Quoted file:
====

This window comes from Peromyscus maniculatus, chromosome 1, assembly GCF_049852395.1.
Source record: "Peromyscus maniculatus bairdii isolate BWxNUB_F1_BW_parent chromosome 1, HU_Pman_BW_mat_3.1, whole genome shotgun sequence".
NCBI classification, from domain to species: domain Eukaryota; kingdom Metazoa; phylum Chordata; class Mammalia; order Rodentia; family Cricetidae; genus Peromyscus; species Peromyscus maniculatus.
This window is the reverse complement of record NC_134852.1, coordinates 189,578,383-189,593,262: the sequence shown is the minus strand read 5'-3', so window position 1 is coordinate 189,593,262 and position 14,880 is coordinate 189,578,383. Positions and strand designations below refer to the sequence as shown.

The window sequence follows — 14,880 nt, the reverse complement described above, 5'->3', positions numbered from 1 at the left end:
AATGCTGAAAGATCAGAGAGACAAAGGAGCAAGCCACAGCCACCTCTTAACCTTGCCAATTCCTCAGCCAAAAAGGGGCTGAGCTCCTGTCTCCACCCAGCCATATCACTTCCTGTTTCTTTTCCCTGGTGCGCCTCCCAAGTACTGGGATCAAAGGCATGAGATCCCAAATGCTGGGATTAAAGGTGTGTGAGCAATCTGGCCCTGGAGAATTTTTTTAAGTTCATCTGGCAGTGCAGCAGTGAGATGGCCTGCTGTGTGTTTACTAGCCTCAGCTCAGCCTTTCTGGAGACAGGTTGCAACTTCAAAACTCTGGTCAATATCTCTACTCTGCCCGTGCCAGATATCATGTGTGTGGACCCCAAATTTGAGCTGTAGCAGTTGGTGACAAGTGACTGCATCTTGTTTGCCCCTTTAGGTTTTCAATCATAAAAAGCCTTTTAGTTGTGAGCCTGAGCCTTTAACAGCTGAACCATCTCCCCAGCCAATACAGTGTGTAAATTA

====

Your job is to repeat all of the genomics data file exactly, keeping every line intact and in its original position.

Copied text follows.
This window comes from Peromyscus maniculatus, chromosome 1, assembly GCF_049852395.1.
Source record: "Peromyscus maniculatus bairdii isolate BWxNUB_F1_BW_parent chromosome 1, HU_Pman_BW_mat_3.1, whole genome shotgun sequence".
NCBI classification, from domain to species: domain Eukaryota; kingdom Metazoa; phylum Chordata; class Mammalia; order Rodentia; family Cricetidae; genus Peromyscus; species Peromyscus maniculatus.
This window is the reverse complement of record NC_134852.1, coordinates 189,578,383-189,593,262: the sequence shown is the minus strand read 5'-3', so window position 1 is coordinate 189,593,262 and position 14,880 is coordinate 189,578,383. Positions and strand designations below refer to the sequence as shown.

The window sequence follows — 14,880 nt, the reverse complement described above, 5'->3', positions numbered from 1 at the left end:
AATGCTGAAAGATCAGAGAGACAAAGGAGCAAGCCACAGCCACCTCTTAACCTTGCCAATTCCTCAGCCAAAAAGGGGCTGAGCTCCTGTCTCCACCCAGCCATATCACTTCCTGTTTCTTTTCCCTGGTGCGCCTCCCAAGTACTGGGATCAAAGGCATGAGATCCCAAATGCTGGGATTAAAGGTGTGTGAGCAATCTGGCCCTGGAGAATTTTTTTAAGTTCATCTGGCAGTGCAGCAGTGAGATGGCCTGCTGTGTGTTTACTAGCCTCAGCTCAGCCTTTCTGGAGACAGGTTGCAACTTCAAAACTCTGGTCAATATCTCTACTCTGCCCGTGCCAGATATCATGTGTGTGGACCCCAAATTTGAGCTGTAGCAGTTGGTGACAAGTGACTGCATCTTGTTTGCCCCTTTAGGTTTTCAATCATAAAAAGCCTTTTAGTTGTGAGCCTGAGCCTTTAACAGCTGAACCATCTCCCCAGCCAATACAGTGTGTAAATTA